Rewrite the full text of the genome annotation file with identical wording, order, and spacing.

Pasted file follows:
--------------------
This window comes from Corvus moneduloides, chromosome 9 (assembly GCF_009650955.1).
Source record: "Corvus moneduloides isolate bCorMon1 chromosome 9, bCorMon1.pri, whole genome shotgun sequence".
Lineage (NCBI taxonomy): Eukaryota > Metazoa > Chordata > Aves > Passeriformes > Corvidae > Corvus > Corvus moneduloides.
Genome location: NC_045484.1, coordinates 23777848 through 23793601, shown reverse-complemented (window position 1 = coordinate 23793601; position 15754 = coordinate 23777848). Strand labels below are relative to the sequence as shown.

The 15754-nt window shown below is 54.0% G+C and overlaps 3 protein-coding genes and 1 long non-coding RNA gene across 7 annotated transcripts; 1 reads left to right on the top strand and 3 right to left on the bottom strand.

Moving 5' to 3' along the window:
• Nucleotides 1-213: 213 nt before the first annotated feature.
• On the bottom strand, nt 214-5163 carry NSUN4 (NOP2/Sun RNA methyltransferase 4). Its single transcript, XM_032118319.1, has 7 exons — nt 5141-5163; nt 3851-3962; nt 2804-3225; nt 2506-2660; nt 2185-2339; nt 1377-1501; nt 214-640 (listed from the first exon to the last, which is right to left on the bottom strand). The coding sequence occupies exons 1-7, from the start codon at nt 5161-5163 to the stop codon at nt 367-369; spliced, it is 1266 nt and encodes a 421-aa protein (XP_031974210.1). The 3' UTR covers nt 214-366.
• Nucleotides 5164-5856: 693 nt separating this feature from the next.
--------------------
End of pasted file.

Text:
This window comes from Corvus moneduloides, chromosome 9 (assembly GCF_009650955.1).
Source record: "Corvus moneduloides isolate bCorMon1 chromosome 9, bCorMon1.pri, whole genome shotgun sequence".
Lineage (NCBI taxonomy): Eukaryota > Metazoa > Chordata > Aves > Passeriformes > Corvidae > Corvus > Corvus moneduloides.
Genome location: NC_045484.1, coordinates 23777848 through 23793601, shown reverse-complemented (window position 1 = coordinate 23793601; position 15754 = coordinate 23777848). Strand labels below are relative to the sequence as shown.

The 15754-nt window shown below is 54.0% G+C and overlaps 3 protein-coding genes and 1 long non-coding RNA gene across 7 annotated transcripts; 1 reads left to right on the top strand and 3 right to left on the bottom strand.

Moving 5' to 3' along the window:
• Nucleotides 1-213: 213 nt before the first annotated feature.
• On the bottom strand, nt 214-5163 carry NSUN4 (NOP2/Sun RNA methyltransferase 4). Its single transcript, XM_032118319.1, has 7 exons — nt 5141-5163; nt 3851-3962; nt 2804-3225; nt 2506-2660; nt 2185-2339; nt 1377-1501; nt 214-640 (listed from the first exon to the last, which is right to left on the bottom strand). The coding sequence occupies exons 1-7, from the start codon at nt 5161-5163 to the stop codon at nt 367-369; spliced, it is 1266 nt and encodes a 421-aa protein (XP_031974210.1). The 3' UTR covers nt 214-366.
• Nucleotides 5164-5856: 693 nt separating this feature from the next.